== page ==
In its report, the Commission concludes that the opportunities afforded by Regulation (EC) No 883/2004 under the European Health Insurance Card are used more than the opportunities offered by the Directive.
Data on patient mobility
In principle, Member States are supposed to provide annual figures on their patient mobility under the patients’ rights Directive. In practice, however, the data situation looks difficult. One of the reasons for this is that Member States may not separate data and reimbursement applications for cross-border medical services under the social security coordination Regulation and the Directive.
According to the Commission’s calculations, expenditure across the EU on cross-border healthcare incurred under the Directive amounted to 0.004% of the EU-wide annual healthcare budget. Based on the responses submitted by the Member States, a total of around € 65 million was spent across the Member States on healthcare under the Directive in 2016. The OECD estimates that healthcare expenditure in the EU countries is on average 10% of GDP. According to Eurostat, EU GDP for 2017 was €15.3 trillion. The cost of cross-border healthcare under the Regulations on the coordination of social security systems is about 0.1%.
Taken together, both figures show that the vast majority of healthcare budgets is spent domestically. The impact on national health budgets as a result of patients who wish to access cross-border healthcare as a proportion of total domestic expenditure is negligible and without any major impact.
Direction of patient mobility flows
Examining flows of patients who travel to access healthcare, the largest patient flows were from France to Spain and Germany, from Luxembourg to Germany, and from Ireland to the United Kingdom.
The Commission sees two important trends from the current data on patient flows. Firstly, most patient mobility is between neighbouring countries. Around 50% of patients prefer to use health services near to their home or in a neighbouring country. In addition to geographic proximity, other criteria, such as collaboration between clinicians in border regions, also play a significant role.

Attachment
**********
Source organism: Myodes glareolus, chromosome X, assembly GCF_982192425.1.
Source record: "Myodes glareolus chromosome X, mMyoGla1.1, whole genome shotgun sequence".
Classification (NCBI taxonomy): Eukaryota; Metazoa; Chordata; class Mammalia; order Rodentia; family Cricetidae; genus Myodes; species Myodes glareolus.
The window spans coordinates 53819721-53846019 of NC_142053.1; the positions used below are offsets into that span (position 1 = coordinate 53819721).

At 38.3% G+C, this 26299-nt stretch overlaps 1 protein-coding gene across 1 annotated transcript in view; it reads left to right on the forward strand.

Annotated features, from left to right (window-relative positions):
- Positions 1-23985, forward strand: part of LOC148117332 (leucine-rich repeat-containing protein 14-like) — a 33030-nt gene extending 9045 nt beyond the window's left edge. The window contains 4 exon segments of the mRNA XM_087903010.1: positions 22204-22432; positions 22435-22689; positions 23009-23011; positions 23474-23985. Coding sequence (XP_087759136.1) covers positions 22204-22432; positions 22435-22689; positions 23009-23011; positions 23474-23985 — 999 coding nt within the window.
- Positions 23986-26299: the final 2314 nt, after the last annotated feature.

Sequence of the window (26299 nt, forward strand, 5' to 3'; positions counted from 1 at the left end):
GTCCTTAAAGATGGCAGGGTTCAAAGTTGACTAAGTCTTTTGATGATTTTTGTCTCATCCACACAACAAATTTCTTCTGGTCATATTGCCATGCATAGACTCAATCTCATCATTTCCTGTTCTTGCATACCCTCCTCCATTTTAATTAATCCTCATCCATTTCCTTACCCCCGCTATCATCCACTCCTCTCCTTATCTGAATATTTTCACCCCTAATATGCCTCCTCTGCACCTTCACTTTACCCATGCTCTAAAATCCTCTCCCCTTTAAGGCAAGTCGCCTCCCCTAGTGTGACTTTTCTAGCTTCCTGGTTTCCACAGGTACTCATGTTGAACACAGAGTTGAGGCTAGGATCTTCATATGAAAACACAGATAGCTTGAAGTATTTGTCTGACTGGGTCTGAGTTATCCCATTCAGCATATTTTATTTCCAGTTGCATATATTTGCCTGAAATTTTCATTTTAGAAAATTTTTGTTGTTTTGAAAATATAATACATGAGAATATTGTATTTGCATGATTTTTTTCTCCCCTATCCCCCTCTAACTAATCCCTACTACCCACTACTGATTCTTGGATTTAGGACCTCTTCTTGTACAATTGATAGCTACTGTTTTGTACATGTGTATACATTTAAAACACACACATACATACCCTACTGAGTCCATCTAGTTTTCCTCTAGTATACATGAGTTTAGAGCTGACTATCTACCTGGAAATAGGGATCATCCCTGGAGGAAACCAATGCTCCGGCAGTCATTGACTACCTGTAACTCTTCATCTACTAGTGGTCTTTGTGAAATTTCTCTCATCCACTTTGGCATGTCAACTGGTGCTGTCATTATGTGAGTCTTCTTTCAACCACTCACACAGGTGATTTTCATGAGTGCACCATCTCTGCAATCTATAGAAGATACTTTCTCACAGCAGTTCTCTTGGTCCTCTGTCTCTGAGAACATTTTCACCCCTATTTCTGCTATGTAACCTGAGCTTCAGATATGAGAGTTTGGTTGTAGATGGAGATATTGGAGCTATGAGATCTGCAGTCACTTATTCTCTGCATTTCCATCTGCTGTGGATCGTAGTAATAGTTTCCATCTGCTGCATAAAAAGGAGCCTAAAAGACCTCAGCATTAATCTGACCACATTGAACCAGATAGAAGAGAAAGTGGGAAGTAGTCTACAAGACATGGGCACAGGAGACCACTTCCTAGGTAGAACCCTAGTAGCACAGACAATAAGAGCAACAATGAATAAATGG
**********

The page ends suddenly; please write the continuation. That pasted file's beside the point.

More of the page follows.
Secondly, the other 50% of cross-border treatment is made up of patients who travel throughout the EU to receive healthcare. The use of health services at a location of their choice may be driven by the desire to return ‘home’ for healthcare services in their country of birth, to be closer to a place where family members are based or to seek expertise that is not available in their own country.
Information for patients at National Contact Points
The National Contact Points in the Member States, located in Germany at the GKV-Spitzenverband’s German Liaison Office for Health Insurance Abroad in Bonn, play an important role in providing information to citizens on request and raising general awareness of patient rights. In 2017, the National Contact Points received approximately 74,589 enquiries across 22 Member States and in Norway. According to the Commission, there needs to be more information about waiting periods and complaint procedures. There should also be more comprehensive information available on the NCP websites.